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OK, the seat problem is settled, now what?

So, you're on a plane sitting next to an ultra-Orthodox Jew: Do you watch an R-rated show on your small screen?

I’d read about the dilemma. I’d even written about the dilemma. And suddenly there it was, right across from me in the aisle.

With the plane soon to take off from Israel, an ultra-Orthodox man was standing uncomfortably, clearly dismayed at the sight of two women flanking the middle seat he’d been assigned.

He wasn’t making a scene, at least not yet. But the potential seemed to be there. His belief system wasn’t geared to spending 12 hours between two females.

The woman sitting next to me quickly sized things up and said, “I’ll switch with you.” He smiled weakly, didn’t say a word and just like that, the rows became single-gender.

And suddenly I had a new neighbor: a man in his late 60s, long beard and forelocks, many layers of clothing and a black hat he never took off.

Perhaps this was a chance to bridge our unfortunate Jewish divide, at least for the night, to put a human face on a stereotype, to learn a little about a world I frankly resent for what I see as extremism, coercion, misogyny and all that.

He wasn’t unfriendly. Surely he was relieved to be sitting among men, even if we didn’t share his dress or principles. But neither did he say much beyond hello. I only learned his name by peeking at his customs declaration.

And I wanted to watch Girls. I don’t get HBO at home, and the seatback video console was offering a whole season of the show I’d read a lot about but never seen. I knew it was supposed to be provocative, funny, salacious, insightful, etc., and that some of the characters tended to shed their clothes fairly often.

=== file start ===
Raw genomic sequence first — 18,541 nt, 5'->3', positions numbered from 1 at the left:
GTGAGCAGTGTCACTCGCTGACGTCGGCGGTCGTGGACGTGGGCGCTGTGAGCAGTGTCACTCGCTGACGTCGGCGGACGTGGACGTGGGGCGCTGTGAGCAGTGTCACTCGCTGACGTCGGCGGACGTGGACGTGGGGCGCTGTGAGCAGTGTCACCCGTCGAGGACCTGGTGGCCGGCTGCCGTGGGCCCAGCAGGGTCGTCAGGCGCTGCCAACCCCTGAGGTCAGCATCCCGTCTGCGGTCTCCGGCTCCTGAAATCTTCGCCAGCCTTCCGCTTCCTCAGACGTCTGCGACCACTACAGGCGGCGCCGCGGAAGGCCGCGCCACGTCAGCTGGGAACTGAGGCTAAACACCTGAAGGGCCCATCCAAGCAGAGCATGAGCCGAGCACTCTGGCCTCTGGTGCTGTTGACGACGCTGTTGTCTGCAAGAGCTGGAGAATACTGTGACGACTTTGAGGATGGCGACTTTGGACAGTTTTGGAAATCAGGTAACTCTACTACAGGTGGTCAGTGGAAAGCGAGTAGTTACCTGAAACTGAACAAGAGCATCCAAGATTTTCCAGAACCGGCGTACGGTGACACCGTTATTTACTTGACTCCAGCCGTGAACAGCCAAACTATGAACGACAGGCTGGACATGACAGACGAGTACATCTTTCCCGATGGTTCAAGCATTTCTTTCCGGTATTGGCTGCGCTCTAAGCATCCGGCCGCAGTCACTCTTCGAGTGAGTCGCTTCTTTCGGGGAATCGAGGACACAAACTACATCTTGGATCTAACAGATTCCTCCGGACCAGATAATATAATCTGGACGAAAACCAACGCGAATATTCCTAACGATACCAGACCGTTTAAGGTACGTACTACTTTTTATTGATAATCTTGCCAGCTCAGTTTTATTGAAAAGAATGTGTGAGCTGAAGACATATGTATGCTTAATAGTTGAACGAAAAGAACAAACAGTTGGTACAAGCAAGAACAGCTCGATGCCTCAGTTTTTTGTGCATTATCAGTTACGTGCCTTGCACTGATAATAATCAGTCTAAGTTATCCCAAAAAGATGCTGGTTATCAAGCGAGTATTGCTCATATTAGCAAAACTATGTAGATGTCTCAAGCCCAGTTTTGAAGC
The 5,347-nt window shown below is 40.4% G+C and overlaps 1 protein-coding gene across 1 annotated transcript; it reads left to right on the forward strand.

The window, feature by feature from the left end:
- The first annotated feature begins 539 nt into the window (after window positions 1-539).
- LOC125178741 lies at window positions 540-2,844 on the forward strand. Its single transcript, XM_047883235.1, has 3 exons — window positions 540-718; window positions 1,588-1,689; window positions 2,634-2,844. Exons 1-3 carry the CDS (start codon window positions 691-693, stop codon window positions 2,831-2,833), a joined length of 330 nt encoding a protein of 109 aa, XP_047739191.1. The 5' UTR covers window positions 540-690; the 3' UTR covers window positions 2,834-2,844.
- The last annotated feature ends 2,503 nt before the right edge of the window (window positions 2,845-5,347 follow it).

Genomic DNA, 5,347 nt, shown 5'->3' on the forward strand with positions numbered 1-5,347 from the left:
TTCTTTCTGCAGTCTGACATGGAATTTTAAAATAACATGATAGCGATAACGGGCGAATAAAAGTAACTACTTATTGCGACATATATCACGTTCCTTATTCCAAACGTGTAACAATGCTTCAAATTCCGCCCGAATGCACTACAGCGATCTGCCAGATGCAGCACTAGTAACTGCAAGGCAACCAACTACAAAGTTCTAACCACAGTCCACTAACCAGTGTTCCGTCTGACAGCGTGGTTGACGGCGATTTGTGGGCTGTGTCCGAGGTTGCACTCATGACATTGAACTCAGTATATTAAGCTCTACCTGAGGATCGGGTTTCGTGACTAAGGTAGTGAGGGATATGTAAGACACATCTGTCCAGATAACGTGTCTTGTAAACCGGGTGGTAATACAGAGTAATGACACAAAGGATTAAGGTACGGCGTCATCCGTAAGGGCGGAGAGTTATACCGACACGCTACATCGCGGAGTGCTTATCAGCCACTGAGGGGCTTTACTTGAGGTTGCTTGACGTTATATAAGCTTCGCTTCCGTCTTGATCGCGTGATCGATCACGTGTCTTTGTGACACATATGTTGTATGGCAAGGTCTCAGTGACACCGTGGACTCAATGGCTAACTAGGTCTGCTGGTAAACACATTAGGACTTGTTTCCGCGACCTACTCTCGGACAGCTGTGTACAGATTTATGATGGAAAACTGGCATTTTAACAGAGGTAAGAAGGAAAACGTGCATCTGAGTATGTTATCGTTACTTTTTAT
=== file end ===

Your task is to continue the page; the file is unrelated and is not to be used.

Was this OK? For all its charms, Girls is wildly inappropriate for many people, certainly including my seatmate. Everybody gets earphones, but it’s hard to avoid sneaking a glance at whatever your neighbor is watching.

He had already turned his screen off. But it pops on anyway to force-feed you the safety video – and when an attractive, modestly dressed woman demonstrated seatbelts and flotation cushions, he actually shielded his eyes.

I felt sorry that his upbringing and his interpretation of our faith had produced that reaction. But I also felt defiant: he invaded my space, not the other way around. I can’t tackle all the big issues confronting the various streams of Judaism, but I can watch whatever I please.

Still, one thing surely unites us all: guilt. Napping or just sitting quietly, immersed in his thoughts, Mr. Weiss was oblivious to whatever Lena Dunham was dishing out. But as I plowed through a few episodes, I wondered: would I be so resolute, would I be more considerate, if a nun were beside me? A child?

Then, the perfect storm. My seatmate pulled out a Chumash and a book of Psalms and laid them on the tray table. He ran his fingers along what looked like this week’s parshah and moved his lips silently.

Hannah, meanwhile, was trying to invigorate her love life by putting on a blonde wig and meeting her boyfriend in a bar. Pretty soon they were in a borrowed apartment and she was popping out of a hilariously tacky leather bondage outfit.

Tefillin this was not. I couldn’t carry on. Ah, the burden of 3,800 years of tradition wagging a finger at you. I doubt Mr. Weiss even noticed, but I punched out of Girls and found a Craig Ferguson comedy special. He’s delightfully vulgar, but he kept his clothes on.

Hannah will have to wait. We didn’t solve anything, but we all got home.

About the Author
Michael Precker is a writer and publicist based in Dallas. He was a journalist in Israel for 11 years, as a correspondent for The Associated Press and the Middle East Bureau Chief for The Dallas Morning News.
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